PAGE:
This question has been thrown around since steroids and performance enhancing drugs (PED's) became an issue in baseball. If steroids did not enhance performance, then health risks would be the only reason to ban them. The first step to answering this question is examining the different types of evidence available today.
One heavily debated issue is the lack of, or inability to collect, direct evidence. People taking this stance believe that we can't connect the use of steroids to hitting a baseball more consistently or striking out more batters. To a point, this is true. No, we can't measure if steroids make you hit that spot on the ball, that propels it out of the park, more often. I cannot tell you if throwing a 96 mph fastball will always get more people out. However, taking a look at statistics of players using any type of PED's is a fair way to measure improvement or loss.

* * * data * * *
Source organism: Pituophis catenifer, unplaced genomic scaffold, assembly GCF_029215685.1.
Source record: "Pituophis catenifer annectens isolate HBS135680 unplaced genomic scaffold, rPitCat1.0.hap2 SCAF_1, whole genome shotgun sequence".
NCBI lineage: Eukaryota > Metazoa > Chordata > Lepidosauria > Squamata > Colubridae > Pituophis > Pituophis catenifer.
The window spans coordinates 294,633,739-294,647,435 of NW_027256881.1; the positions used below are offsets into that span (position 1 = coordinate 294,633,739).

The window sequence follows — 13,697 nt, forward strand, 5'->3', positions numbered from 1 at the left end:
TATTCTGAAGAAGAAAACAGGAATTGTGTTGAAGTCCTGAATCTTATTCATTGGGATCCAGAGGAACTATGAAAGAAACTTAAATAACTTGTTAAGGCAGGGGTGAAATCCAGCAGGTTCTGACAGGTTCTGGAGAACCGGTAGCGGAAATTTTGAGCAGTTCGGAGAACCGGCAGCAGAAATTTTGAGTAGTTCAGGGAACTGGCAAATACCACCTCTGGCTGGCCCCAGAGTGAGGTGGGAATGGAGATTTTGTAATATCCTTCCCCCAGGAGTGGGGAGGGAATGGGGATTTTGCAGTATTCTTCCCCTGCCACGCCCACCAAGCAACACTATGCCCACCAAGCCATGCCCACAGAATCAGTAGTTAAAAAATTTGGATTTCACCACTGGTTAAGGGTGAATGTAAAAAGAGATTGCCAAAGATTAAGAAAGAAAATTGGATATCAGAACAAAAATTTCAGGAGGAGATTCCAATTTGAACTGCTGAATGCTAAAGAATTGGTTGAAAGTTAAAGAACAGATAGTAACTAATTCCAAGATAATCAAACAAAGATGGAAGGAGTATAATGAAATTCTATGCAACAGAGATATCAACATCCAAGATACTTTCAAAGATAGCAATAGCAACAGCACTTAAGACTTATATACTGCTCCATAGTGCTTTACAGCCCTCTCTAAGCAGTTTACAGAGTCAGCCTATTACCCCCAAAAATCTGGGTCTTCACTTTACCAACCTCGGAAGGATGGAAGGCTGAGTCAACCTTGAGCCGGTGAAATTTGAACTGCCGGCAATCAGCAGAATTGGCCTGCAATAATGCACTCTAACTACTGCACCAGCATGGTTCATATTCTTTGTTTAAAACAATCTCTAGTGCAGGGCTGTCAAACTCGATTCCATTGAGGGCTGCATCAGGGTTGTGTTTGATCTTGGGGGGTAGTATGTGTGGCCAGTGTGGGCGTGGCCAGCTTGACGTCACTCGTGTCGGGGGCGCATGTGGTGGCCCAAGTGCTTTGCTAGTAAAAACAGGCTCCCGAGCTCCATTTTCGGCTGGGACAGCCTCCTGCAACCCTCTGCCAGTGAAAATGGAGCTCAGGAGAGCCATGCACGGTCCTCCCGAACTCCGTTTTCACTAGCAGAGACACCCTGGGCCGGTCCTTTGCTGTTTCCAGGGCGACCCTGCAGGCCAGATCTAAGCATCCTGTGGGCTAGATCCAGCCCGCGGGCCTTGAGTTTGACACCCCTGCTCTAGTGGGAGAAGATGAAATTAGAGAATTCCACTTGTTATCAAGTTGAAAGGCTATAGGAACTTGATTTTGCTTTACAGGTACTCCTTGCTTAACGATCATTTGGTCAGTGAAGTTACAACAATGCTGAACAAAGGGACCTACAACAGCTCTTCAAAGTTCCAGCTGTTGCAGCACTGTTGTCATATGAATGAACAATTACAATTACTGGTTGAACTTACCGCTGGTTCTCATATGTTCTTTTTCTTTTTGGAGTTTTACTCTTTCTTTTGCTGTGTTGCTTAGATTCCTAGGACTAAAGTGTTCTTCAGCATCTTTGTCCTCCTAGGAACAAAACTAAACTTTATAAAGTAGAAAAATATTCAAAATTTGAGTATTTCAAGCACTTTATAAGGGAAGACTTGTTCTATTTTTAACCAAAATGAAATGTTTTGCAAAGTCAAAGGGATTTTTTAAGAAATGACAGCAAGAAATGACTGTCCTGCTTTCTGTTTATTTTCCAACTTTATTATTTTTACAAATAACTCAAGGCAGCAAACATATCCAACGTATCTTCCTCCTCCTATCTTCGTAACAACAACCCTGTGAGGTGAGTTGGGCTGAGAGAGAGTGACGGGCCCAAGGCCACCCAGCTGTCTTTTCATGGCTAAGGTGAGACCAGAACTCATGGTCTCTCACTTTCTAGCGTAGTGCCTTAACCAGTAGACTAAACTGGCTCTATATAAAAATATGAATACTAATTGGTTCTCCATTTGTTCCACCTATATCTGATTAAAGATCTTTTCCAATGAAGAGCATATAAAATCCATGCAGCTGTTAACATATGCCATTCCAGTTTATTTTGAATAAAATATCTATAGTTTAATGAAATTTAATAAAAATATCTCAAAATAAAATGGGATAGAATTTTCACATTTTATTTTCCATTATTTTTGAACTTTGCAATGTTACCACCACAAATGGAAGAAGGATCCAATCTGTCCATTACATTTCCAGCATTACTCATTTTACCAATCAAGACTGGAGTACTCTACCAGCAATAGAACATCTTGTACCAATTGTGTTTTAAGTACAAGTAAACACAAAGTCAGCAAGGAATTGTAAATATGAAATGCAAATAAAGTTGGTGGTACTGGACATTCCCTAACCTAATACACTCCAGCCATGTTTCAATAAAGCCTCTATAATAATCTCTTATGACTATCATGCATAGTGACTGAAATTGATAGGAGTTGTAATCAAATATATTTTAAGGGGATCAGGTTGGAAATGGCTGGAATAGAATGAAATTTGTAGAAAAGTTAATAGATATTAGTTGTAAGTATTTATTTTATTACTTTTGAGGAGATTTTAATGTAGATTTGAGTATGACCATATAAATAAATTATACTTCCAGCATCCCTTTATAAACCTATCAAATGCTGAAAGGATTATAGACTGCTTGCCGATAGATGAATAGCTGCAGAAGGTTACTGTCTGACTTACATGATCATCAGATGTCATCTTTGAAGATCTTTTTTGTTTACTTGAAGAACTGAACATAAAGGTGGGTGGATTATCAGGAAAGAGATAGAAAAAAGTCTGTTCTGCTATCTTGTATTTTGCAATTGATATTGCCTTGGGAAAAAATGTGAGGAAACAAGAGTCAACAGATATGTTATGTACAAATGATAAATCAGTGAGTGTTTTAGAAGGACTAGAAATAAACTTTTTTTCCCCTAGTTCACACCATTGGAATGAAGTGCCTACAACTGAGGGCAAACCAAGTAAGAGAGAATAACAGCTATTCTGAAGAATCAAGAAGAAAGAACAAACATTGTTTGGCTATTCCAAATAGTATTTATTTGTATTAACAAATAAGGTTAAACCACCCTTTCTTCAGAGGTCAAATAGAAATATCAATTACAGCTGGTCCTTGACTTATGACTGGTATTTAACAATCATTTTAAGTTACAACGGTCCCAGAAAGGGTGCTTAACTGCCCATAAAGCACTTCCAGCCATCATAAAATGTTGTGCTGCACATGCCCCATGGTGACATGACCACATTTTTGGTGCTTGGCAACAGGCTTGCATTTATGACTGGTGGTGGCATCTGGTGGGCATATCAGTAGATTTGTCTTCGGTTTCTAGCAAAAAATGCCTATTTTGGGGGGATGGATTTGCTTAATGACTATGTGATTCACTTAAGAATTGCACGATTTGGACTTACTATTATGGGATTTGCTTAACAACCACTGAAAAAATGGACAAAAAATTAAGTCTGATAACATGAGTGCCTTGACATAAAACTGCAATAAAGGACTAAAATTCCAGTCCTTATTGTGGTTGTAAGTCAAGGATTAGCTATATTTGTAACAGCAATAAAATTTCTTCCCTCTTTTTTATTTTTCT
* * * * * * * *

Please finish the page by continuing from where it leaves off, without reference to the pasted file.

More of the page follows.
Statistical analysis is a very useful tool when trying to prove whether or not steroids make you a better baseball player. It allows to see the progression of a career with or without steroids. For pitchers, throwing a fastball in the high 90's will increase the amount of strikeouts during a given season. In order for some people to acquire this talent, practice is not enough. Players plateau, their speed becomes hittable, and they lose their effectiveness. Performance enhancers are the quickest way to add speed to that fastball and get on the fast track to the majors.
It is the same story for hitters. More strength means the ball will travel further when hit. A ball that travels farther will earn extra bases and home runs. Use of performance enhancing drugs has a positive correlation with the amount of home runs a player can hit in a season. Whether you throw the ball or hit the ball, taking steroids or PED's can help you increase the statistics that make players great. If that constitutes being a better baseball player, then these drugs do have an effect on players that launches them to the next level.